DASH diet helps lower risk of heart attack and stroke

by Melanie Thomassian Health Professional

Trying to separate diet myths from the truth can get rather confusing to say the least. Indeed many of the diets out there completely contradict what health professionals recommend.

So, what really works? Well, that's a difficult question, but I feel it's important to focus on what reputable scientific evidence is telling us. Otherwise we could end up changing our eating habits as often as the wind changes

A recent study has provided the strongest evidence yet that government recommendations for lowering blood pressure can help prevent heart attack and stroke.

Study findings

Researchers followed more than 88,000 healthy women for nearly 25 years (aged mid-30s - late 50s). They examined their food choices, finding that those who focused on healthy eating habits similar to those recommended by the government's DASH plan were the healthiest.

These women ate twice as many fruits, vegetables and grains as the more typical American diet. Those with healthier eating habits were:


24% less likely to have a heart attack.


18% less likely to have a stroke.

Study limitations:


It only included women.


Ideally diets would have been assigned at random, and then compared. However this would be extremely difficult to track for such a long time.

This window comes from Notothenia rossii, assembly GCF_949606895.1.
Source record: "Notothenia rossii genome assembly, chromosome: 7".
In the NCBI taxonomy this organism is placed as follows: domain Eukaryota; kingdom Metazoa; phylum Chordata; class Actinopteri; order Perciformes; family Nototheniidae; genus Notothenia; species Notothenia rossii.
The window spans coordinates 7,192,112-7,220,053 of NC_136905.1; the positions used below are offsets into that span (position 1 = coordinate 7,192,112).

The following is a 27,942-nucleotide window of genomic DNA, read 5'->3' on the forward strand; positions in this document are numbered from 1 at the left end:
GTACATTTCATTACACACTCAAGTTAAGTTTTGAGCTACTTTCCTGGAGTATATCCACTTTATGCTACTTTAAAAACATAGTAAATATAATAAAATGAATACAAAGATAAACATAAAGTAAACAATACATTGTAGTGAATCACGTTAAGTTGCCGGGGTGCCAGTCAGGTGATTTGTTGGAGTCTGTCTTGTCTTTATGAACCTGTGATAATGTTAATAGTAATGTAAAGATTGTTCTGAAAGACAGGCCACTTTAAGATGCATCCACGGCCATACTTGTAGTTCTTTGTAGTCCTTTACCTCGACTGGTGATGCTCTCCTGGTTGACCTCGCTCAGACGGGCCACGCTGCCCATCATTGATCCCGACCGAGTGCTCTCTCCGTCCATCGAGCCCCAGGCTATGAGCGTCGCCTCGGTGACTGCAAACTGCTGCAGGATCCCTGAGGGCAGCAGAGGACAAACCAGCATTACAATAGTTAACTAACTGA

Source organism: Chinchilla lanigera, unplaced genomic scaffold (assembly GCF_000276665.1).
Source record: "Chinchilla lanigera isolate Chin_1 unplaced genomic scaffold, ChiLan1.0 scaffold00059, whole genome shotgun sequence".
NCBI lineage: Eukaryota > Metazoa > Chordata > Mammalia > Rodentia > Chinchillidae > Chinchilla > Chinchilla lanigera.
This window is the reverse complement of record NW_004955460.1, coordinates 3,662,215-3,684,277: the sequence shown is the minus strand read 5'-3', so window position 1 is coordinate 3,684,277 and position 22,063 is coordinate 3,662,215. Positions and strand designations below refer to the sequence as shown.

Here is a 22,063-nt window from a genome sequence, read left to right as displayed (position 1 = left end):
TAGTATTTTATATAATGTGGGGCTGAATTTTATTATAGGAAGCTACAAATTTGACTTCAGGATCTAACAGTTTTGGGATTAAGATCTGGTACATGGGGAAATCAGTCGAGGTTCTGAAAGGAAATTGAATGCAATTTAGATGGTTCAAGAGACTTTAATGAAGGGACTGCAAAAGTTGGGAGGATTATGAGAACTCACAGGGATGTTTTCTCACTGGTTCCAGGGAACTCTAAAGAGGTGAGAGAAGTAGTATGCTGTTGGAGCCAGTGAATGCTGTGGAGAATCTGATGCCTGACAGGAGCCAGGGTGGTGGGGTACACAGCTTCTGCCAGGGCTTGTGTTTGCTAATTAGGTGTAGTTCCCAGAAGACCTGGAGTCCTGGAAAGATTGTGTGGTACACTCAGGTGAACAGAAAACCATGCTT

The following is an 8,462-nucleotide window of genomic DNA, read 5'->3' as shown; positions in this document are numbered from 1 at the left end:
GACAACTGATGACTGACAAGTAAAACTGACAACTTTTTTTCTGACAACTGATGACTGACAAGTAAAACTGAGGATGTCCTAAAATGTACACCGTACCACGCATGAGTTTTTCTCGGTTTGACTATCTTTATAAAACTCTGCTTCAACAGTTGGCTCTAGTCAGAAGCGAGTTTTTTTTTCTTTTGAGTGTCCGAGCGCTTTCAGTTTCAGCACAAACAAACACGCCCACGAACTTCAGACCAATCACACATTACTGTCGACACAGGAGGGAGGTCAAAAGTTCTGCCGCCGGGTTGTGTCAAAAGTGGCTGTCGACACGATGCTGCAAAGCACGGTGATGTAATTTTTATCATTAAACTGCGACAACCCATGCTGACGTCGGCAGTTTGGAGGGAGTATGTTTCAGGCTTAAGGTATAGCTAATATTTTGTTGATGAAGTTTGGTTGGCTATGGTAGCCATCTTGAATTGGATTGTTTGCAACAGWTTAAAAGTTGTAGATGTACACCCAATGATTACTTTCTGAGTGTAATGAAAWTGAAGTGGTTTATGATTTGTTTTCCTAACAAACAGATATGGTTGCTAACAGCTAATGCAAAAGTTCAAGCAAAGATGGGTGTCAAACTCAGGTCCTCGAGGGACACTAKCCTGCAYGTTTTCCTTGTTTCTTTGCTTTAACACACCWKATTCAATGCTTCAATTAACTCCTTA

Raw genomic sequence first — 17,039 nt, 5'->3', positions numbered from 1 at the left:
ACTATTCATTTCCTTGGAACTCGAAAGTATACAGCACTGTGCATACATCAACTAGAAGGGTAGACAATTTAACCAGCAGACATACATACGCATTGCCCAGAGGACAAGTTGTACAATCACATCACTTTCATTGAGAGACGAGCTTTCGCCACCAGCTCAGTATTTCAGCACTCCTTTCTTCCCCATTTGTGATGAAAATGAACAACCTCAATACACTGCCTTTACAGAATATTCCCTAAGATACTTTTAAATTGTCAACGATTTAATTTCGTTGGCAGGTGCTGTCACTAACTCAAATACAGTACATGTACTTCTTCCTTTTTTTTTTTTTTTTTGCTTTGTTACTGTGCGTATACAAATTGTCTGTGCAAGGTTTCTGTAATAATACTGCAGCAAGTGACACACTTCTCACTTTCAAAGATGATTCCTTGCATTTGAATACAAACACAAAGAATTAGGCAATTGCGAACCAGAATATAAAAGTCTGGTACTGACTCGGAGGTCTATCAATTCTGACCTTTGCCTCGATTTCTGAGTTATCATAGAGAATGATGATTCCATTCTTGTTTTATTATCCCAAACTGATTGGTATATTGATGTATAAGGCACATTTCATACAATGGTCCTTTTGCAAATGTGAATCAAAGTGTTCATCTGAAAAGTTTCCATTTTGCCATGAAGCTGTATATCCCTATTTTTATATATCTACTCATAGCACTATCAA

Therefore, at present this study provides the best evidence of the long-term benefits to be gained from such a diet.

The great thing about the DASH plan is that it's aimed at prevention, and it's available free. You can access it on the National Institute of Health site.

Unfortunately, it's seems that many people prefer to take a pill rather than adjusting their eating habits. However as Dr. Goldberg commented, "I always point out to my patients, if you make these changes in your lives, it could keep you off medication" in the long run.

So, what is the DASH eating plan? Along with other lifestyle changes the DASH eating plan may help you to prevent and control high blood pressure, and as this new study indicates, it may also be useful in helping to prevent heart attack and stroke.

The DASH diet is rich in fruits, and vegetables, and low in fats, particularly saturated fat. It is also low in cholesterol, and sodium, and high in dietary fiber, potassium, calcium, and magnesium, and moderately high in protein.

Here are a few examples of the recommended food choices:

Servings in 2,000 calories/day menu:

Food Group



= 8


= 4


= 5

Dairy Foods

= 3

Meats, Poultry, & Fish

= 2

Nuts, Seeds, & Legumes

= 1

Fats & Oils

= 2.5

If you are currently overweight, remember that even a small amount of weight loss will help to lower your risk of developing high blood pressure, and other serious health conditions.

Are you familiar with the DASH eating plan? What do you think of it?

Melanie Thomassian
Meet Our Writer
Melanie Thomassian

Melanie is a dietitian and writer. She wrote for HeatlhCentral as a health professional for Food & Nutrition and Heart Health.